The Book

Metal by Example was published as an e-book on Gumroad in October 2015. As of September 2016, you can name your own price. As of March 2023, after selling almost four thousand copies, I made the decision to remove Metal by Example from sale. You can download the PDF here for free. More than seven years after publication, it is quite out-of-date, but I will keep it here indefinitely for posterity.

Sample Code

The sample code for the book is available as MIT-licensed open source and is hosted on Github.

View the repository here

33 thoughts on “The Book”

    1. When I know, you’ll know. The price of the book will be competitive with other technical books on the market, with the e-book selling for a little less than the paperback.

    1. We’re targeting mid-July for the e-book release, with the softcover to follow later. The July timeframe is entirely contingent on several factors: editing, e-book and softcover production, and how significant the changes announced at WWDC 2015 are.

  1. Cant wait to by the book
    Will any of the code be in swift ?
    I can convert it to for myself but then i might make it less efficiëntly working Since im not 100% familier with the metal api

    1. The sample code for the book is in Obj-C, but the most recent article on Metal Performance Shaders has sample code in Swift. Fortunately, the concepts transfer pretty readily between the two.

  2. Hiya,

    Checking in again since May! Great to hear your book is almost ready! Like Kristof, I really would prefer that book in Swift. I know I’m only speaking for myself, but whether or not your book is in Swift is a crucial point for me.

    (hoping you’ll convert to Swift)


    1. I respect that a lot of devs are using Swift now, and if I had it all to do again, I’d do the whole project in Swift. This release will be in Obj-C. Having said that, the sample code will be available under a pretty liberal license, so if someone wants to port it to Swift, I’d be open to that collaboration.

  3. Thanks a lot, I can’t wait to read your book.

    For me it is great it is an Objective-C book.

    (I always code in Objective-C++ for the Apple platform for better cross-platform portability (and since I am a C++ nerd), so I can reuse BIG chunks of code on other platforms as well, and so Objective-C is great for me)

  4. Hi there!

    SUPER excited to see this book published!

    Just curious if there were any updates on the publication of the book? 🙂


  5. I would love to see some expansion of the compute kernel section. Specifically I’m interested in operating on large arrays of complex data in parallel. Getting structs into metal without copying is somewhat of a challenge.

  6. I try to run de examples, and I got these kind of errors? any idea?

    Unknown type name ‘CAMetalLayer’; did you mean ‘CATextLayer’?
    Unknown receiver ‘CAMetalLayer’; did you mean ‘CATextLayer’?
    No type or protocol named ‘CAMetalDrawable’

    1. Normally this error indicates you’re trying to run a Metal project in the iOS Simulator. Metal isn’t supported in the Simulator, so you’ll need to build with Generic Device or a physical device scheme selected.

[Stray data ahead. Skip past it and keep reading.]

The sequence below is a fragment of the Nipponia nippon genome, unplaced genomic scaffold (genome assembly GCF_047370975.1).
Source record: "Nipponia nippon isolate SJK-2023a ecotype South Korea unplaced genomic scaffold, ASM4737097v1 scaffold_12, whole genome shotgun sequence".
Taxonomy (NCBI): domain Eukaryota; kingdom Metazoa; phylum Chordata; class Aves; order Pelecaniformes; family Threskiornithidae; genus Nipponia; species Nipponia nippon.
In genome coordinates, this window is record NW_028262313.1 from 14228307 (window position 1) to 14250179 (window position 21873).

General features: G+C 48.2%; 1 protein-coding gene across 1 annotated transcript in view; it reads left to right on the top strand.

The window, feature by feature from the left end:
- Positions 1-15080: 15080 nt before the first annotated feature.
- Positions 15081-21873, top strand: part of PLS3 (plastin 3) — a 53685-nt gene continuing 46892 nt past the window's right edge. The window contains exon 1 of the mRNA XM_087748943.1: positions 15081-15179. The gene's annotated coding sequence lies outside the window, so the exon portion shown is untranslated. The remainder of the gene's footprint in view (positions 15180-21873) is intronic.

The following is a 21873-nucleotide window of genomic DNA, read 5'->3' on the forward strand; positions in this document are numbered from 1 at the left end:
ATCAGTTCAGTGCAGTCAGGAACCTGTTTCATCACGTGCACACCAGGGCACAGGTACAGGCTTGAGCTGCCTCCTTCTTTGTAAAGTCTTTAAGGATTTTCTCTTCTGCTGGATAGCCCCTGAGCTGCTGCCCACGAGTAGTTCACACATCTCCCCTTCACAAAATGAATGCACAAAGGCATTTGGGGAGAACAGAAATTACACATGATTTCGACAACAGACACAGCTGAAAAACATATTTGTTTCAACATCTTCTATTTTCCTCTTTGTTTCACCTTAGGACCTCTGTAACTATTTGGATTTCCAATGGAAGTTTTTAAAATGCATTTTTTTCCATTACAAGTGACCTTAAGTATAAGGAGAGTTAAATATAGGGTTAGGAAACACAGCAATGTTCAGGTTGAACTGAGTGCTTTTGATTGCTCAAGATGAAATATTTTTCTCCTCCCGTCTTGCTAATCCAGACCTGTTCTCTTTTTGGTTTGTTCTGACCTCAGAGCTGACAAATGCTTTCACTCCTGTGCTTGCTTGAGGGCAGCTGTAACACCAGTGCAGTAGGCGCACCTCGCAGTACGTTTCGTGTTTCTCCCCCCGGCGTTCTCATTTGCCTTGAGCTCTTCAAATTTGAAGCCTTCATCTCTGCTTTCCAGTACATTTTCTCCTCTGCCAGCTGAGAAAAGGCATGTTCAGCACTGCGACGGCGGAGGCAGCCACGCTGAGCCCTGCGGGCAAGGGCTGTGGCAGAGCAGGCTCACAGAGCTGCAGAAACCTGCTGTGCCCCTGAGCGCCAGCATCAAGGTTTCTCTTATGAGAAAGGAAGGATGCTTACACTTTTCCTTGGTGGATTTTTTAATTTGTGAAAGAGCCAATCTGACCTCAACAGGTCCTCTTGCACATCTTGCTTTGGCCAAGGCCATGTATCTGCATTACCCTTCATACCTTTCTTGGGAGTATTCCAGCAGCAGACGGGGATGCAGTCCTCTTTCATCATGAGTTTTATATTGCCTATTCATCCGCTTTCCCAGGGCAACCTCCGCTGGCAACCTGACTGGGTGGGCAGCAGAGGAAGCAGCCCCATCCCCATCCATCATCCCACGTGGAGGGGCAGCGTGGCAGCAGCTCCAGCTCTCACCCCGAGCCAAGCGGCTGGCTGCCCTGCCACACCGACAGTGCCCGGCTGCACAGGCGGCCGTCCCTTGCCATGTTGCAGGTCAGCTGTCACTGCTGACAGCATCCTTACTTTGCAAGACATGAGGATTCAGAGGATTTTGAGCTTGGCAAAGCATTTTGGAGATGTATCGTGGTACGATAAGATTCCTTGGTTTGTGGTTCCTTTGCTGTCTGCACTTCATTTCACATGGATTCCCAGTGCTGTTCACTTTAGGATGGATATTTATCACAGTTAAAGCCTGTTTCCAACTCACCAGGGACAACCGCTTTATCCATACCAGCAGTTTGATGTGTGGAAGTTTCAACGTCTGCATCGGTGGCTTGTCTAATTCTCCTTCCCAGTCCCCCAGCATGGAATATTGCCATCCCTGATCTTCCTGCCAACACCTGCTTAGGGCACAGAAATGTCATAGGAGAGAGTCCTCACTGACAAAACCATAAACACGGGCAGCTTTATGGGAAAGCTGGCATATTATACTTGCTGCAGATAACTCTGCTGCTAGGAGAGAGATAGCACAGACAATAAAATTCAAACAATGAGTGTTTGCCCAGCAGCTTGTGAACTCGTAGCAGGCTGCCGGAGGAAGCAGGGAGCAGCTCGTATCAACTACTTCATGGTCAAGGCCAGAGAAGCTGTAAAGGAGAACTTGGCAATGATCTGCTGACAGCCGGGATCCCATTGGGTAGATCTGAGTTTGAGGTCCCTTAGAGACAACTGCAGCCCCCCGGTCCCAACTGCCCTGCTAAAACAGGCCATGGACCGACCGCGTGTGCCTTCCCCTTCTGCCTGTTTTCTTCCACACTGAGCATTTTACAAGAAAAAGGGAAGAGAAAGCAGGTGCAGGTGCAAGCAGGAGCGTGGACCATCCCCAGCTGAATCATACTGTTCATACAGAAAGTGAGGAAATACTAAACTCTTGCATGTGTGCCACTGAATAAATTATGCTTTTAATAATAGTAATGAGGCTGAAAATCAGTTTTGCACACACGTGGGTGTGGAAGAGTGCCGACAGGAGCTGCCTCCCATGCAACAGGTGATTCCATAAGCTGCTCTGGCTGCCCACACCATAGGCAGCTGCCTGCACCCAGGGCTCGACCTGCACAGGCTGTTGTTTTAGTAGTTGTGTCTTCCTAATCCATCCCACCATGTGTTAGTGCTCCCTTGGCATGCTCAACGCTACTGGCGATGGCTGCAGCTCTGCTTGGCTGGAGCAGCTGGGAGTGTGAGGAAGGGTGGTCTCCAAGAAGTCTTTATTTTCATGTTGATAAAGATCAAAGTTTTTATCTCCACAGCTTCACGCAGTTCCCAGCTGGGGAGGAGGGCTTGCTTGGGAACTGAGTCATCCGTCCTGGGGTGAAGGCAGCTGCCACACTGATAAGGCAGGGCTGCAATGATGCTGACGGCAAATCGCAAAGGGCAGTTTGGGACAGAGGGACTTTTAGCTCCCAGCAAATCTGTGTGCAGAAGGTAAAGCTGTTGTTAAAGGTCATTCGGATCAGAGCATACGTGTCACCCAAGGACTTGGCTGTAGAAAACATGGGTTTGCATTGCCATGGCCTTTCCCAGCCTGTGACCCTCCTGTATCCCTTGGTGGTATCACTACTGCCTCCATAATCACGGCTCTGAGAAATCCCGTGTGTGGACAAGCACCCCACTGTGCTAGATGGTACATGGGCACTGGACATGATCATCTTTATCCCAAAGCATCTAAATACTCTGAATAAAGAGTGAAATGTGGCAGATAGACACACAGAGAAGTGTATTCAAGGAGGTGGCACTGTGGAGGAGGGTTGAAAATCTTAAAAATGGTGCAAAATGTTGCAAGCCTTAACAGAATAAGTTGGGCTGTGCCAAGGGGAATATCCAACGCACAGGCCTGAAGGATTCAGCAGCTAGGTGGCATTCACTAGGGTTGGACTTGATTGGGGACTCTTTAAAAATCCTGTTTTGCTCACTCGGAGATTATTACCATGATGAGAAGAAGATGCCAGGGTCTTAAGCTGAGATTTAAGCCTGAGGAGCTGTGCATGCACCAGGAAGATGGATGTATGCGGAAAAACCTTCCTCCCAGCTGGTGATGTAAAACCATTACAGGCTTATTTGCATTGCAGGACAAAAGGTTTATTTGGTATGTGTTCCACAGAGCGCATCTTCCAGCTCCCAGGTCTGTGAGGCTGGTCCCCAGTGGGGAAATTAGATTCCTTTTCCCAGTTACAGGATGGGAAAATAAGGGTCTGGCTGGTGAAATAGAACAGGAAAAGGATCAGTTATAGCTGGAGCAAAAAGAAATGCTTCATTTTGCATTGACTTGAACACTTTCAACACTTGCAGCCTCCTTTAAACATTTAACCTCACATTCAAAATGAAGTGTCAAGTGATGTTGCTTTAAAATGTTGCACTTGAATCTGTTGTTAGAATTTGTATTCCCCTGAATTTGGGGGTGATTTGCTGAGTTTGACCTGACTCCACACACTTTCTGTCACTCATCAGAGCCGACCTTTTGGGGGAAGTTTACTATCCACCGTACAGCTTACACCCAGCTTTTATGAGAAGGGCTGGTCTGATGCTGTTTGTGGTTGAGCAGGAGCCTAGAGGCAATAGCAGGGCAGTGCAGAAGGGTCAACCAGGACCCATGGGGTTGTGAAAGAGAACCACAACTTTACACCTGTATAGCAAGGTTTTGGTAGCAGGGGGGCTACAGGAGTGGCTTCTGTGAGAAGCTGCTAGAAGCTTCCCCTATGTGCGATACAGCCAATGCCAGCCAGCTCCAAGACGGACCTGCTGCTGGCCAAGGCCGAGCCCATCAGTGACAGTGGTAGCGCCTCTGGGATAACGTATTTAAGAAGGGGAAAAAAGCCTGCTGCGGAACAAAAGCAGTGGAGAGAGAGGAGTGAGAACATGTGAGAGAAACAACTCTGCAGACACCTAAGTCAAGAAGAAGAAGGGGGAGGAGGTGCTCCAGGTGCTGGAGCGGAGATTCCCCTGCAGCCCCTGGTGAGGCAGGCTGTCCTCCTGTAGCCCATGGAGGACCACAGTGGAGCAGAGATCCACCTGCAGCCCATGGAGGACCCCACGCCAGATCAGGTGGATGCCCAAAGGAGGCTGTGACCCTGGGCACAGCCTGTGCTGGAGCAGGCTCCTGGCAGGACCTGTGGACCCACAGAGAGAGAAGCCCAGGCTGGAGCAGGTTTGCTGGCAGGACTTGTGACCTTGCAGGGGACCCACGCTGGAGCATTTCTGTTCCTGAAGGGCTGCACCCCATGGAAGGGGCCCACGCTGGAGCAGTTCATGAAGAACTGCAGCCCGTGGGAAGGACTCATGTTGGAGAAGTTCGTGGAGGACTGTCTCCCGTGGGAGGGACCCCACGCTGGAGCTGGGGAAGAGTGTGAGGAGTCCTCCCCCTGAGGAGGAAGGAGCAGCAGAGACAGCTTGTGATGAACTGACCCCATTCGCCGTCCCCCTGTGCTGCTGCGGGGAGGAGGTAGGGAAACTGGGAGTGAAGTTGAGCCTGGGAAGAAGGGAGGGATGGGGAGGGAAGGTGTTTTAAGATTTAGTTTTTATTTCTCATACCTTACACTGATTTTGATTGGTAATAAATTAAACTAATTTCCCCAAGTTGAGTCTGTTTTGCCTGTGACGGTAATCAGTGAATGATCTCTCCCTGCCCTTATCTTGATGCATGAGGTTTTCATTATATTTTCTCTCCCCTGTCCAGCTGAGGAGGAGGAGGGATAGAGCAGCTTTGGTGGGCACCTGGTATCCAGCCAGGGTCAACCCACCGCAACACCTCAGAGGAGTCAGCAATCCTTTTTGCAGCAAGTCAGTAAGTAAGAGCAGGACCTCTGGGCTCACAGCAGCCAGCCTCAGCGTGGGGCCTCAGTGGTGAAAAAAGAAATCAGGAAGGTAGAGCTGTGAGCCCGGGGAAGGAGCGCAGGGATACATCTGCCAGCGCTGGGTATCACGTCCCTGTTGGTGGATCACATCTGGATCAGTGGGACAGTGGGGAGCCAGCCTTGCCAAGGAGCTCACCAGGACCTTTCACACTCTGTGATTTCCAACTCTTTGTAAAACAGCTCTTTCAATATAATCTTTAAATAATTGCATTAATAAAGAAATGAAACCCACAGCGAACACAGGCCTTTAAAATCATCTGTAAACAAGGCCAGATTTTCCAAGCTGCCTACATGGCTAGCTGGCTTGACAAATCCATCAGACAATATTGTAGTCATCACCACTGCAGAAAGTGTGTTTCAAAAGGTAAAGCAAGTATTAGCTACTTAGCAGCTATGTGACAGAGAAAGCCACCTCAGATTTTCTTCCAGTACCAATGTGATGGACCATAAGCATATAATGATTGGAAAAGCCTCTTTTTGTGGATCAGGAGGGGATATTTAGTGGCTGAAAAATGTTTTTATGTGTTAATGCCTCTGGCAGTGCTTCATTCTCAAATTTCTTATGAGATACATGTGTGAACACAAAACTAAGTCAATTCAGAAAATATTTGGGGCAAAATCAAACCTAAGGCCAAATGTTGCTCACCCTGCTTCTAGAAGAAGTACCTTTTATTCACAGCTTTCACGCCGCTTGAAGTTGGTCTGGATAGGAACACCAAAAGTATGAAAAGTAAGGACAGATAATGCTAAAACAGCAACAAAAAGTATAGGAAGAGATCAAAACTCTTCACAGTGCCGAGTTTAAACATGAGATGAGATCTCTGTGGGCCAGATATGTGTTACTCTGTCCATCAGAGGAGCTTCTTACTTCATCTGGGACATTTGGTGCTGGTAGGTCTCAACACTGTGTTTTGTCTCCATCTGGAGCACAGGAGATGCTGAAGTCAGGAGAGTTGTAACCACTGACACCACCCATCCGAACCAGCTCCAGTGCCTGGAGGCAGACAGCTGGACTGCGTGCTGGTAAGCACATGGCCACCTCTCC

7. Apple will remove OpenGL from iOS and macOS, which have scared me, my app will stop working later.
    I hope that I can learn Metal quickly by reading your book, and rewrite them with Metal.

  8. Hi! Do you have any tutorials or books on texturing 16-bit packed pixel formats? For example 5_5_5_1, 4_4_4_4 or 5_6_5.

      1. Very exciting to hear! Is there a timeline for the next book? Just bought the first one, I should probably finish that first…

        1. Unfortunately, the new book project is shelved indefinitely. But I have recently revisited all of the book sample code (available on Github), and it’s fully updated for iOS 13, including the iOS Simulator.

          1. Just wanted to thank you for the insightful blog posts and the original book. I hope that an opportunity arises where the new book project can be resumed since I find your explanations easier to understand than most. Thanks for helping people get a grasp on Metal and graphics programming.

  9. Karthikeyan Alagarswamy

    What’s the difference between using Metal with Swift vs Objective C? Any performance differences?

    1. I have heard anecdotally that Debug builds of Swift apps are substantially slower than Release builds, but I think the practical overhead of Swift relative to Objective-C in production is quite small (<5%). Most developers would be hesitant to do new development in Objective-C, so if you’re already using Swift, I think it’s a fine choice. Conversely, if you’re partial to Objective-C, you have more options when it comes to optimizing after eliminating all the obvious bottlenecks (disabling ARC, for instance, or rewriting performance-critical layers in C++).

      1. Karthikeyan Alagarswamy

        Thank you. I’m new to iOS development. I have been learning both Objective C and Swift for quite sometime. But, didn’t know which one to pick for Metal development based on execution performance . So, my understanding here is, ObjC gives better options when it comes tweak the underlying layers? Is this a fair understanding?

        1. I believe so, but that’s heavily colored by my own experience and preferences. And you have to weigh the fact that developing in Swift often takes less code and is actively encouraged and supported by Apple.

Leave a Reply

Your email address will not be published. Required fields are marked *

This site uses Akismet to reduce spam. Learn how your comment data is processed.